Labour is the physical process during which your uterus contracts and your cervix opens to allow your baby to come out into the world.
The first stage consists of the early, active and transitional phases. Your cervix will dilate throughout these phases to a full ten centimetres. The second stage of labour is the pushing stage when you actually deliver your baby, and third stage is when you deliver your placenta.
The first stage of labour can last for hours, or sometimes even for days, so the first thing to remember is not to panic when the signs start.
Early labour feelings
For many women, the very first sign of getting ready for labour is a cramping feeling - a bit like period pains. You may also feel bloated, constipated or have a bit of pain in your tummy or back. Some women could feel sick, have diarrhoea or nausea.
During the early stages of labour your digestive system slows down, so it’s a good idea to only have light meals like soup, cereal or toast and drink plenty of water.
The feelings of discomfort may not feel like anything unusual at first, but if you are in labour they will gradually develop into more regular and intense pains, otherwise known as contractions.
Getting your show
A plug of mucus has been sealing off your cervix while you’ve been carrying your baby. During the early stages of labour or even before, this plug may come free and appear as a thick sticky blood-tinged discharge in your underwear or in the toilet. This is known as a ‘show’.
Not all women get a show in the early stages, so don’t worry if yours hasn’t appeared yet. Your plug will come out naturally at some stage during your labour.
The ‘water’ is actually the amniotic fluid that surrounds your baby throughout pregnancy. When your body’s getting ready to go into labour, the sac around the fluid tears and the fluid comes out of your vagina. Some women say they hear a little ‘pop’ when it happens. Some describe the release of fluid as a trickle, others as a gush.
If your water do break in the early stages of labour the risk of infection is increased, so it’s very important to keep your vaginal area very clean. Don’t put anything into your vagina, like a tampon and don’t have sex or any hot baths.
If your water has broken you should also contact your doctor straight away, so they can check if you are in labour.
Contractions are a tightening and relaxing of the muscles in your tummy and back and they’ll feel stronger than the irregular ones you may have experienced during pregnancy.
If you’re in labour you’ll start to experience contractions at increasingly shorter intervals and they’ll become longer and stronger in intensity.
A typical pattern for your early phase contractions begins by lasting about 40 seconds and coming every ten minutes. By the time you’re ready to give birth; the contractions will last for more than a minute and come every 30 seconds. These timings are just a guide; they will vary from person to person.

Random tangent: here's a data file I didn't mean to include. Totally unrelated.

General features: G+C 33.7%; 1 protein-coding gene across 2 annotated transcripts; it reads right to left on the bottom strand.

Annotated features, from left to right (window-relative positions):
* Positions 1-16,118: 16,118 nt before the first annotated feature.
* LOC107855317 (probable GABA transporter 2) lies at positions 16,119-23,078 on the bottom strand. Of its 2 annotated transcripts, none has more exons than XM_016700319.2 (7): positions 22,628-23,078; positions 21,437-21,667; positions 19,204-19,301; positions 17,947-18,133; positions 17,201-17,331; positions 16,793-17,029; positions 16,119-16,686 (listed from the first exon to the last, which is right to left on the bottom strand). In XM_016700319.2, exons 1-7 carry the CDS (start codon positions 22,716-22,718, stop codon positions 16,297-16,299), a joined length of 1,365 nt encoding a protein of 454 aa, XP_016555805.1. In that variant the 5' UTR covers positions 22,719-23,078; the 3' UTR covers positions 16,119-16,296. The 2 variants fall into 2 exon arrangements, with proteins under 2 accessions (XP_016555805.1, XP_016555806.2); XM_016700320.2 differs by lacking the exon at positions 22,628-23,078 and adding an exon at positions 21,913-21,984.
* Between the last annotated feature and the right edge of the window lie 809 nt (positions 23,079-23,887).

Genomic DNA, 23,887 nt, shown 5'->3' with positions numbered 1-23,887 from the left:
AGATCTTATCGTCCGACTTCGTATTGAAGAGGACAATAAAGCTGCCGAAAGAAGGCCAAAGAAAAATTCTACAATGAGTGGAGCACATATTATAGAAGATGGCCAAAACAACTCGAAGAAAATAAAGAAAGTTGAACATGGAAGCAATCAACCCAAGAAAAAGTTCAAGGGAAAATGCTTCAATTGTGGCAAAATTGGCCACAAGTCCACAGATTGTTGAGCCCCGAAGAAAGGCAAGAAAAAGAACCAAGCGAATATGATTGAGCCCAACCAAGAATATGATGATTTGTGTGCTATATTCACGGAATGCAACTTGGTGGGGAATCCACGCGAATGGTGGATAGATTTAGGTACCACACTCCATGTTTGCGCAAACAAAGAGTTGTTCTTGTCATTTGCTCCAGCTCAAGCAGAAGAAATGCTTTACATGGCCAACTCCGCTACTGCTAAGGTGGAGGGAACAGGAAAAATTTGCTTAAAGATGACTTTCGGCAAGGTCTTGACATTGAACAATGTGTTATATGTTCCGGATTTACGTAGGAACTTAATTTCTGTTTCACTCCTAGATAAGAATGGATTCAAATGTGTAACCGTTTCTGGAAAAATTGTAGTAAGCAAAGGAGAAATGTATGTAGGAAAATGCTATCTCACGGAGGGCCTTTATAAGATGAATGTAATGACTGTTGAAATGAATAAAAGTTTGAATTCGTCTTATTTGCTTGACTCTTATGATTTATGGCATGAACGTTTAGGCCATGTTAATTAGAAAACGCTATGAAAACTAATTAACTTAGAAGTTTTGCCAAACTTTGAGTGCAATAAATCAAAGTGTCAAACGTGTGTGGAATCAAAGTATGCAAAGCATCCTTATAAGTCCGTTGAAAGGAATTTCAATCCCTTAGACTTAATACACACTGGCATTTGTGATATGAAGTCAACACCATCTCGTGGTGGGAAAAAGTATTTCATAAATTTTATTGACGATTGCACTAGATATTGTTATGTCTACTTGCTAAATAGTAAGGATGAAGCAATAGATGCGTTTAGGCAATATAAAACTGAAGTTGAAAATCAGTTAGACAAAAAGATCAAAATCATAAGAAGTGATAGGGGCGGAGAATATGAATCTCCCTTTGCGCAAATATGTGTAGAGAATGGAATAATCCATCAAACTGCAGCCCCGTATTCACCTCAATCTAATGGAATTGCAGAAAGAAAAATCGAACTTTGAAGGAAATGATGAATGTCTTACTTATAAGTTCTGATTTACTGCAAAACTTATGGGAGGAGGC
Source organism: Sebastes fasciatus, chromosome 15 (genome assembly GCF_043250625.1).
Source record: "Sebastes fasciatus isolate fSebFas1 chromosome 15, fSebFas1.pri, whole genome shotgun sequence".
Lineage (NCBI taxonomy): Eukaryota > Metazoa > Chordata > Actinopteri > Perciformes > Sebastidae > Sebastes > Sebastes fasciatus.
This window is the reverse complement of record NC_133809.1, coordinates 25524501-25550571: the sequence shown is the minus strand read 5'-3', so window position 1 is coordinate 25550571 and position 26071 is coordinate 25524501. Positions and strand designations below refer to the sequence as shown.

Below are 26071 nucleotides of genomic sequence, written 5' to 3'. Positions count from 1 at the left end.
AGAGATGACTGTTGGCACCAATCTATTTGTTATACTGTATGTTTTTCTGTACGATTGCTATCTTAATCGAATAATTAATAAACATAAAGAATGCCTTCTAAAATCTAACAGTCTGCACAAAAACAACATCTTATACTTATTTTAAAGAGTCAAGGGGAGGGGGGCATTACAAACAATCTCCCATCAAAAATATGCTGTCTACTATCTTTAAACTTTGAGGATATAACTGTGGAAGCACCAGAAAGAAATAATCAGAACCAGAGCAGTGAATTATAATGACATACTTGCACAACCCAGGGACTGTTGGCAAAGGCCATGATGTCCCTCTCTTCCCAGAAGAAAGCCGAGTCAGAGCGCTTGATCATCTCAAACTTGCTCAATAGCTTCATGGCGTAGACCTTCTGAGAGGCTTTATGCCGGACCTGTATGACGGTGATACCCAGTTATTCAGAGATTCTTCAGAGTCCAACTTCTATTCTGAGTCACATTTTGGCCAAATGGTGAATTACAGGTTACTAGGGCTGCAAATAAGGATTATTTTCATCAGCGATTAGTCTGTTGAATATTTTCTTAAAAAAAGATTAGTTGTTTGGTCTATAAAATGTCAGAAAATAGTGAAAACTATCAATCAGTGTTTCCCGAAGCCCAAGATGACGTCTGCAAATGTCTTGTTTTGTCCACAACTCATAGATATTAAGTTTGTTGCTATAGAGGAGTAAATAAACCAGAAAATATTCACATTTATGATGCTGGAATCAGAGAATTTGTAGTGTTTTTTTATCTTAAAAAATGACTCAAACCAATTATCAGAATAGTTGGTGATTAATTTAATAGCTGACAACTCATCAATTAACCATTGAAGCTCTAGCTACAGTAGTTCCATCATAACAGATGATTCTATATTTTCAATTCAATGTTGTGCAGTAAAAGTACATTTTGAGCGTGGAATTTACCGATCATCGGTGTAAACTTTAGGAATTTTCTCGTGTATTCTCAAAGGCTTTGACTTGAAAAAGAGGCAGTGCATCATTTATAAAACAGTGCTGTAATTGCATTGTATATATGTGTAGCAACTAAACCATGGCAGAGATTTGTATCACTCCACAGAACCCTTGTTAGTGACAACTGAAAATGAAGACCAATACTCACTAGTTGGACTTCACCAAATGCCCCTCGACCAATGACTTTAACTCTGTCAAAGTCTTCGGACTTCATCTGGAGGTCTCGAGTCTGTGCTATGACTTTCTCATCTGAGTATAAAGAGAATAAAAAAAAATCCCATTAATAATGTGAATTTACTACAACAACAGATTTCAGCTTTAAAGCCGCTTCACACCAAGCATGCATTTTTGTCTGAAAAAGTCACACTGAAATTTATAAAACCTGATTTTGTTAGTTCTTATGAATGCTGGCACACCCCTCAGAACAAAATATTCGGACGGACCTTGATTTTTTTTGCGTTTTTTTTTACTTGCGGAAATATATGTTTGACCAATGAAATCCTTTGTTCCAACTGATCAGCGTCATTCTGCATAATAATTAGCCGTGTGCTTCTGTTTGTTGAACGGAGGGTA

Making the first stage more comfortable
For advice about how to have a more comfortable labour, read our tips forgetting through labour or if you want to know how to keep your energy levels up read our article food & drink during labour.
The second stage of labour begins when your cervix has dilated to ten centimetres. And it ends with the birth of your baby!
If this is your first baby, the second stage may still take an hour or even longer to complete. But if you’ve had one or more babies already, it may take as little as five minutes.
Pushing your baby out
Your body will tell you when to push – in fact the urge will probably be overwhelming and pretty difficult to resist!
Once your baby’s head comes through the opening of your vagina the doctor will probably ask you to stop pushing and to pant instead. It’s a delicate stage and being gentle is important as it helps reduce the risk of tearing. You’ll gently push your baby out on the next contraction.
At last your baby will be born and once they’ve been checked you’ll be able to say hello to one another. Congratulations!
It might seem a bit odd that you’ve still got another stage of labour to go after your baby has been born! That’s because there’s still a little bit of work left to do - delivering the placenta. Don’t worry, your doctor will stay with you and guide you through it.
Delivering the placenta
Your doctor will offer you an injection to help with the delivery of the placenta. If you choose to have the injection, delivery will probably take about 5 –15 minutes. But if you decide to deliver naturally it could take up to an hour.
You’ll find that the contractions will start again but they won’t be nearly as intense as during second stage labour. You’ll gently push the placenta down and out of your vagina.
Once delivered, the placenta will be checked over, and your doctor will also feel your tummy to check that your uterus has started to contract now the placenta has gone.
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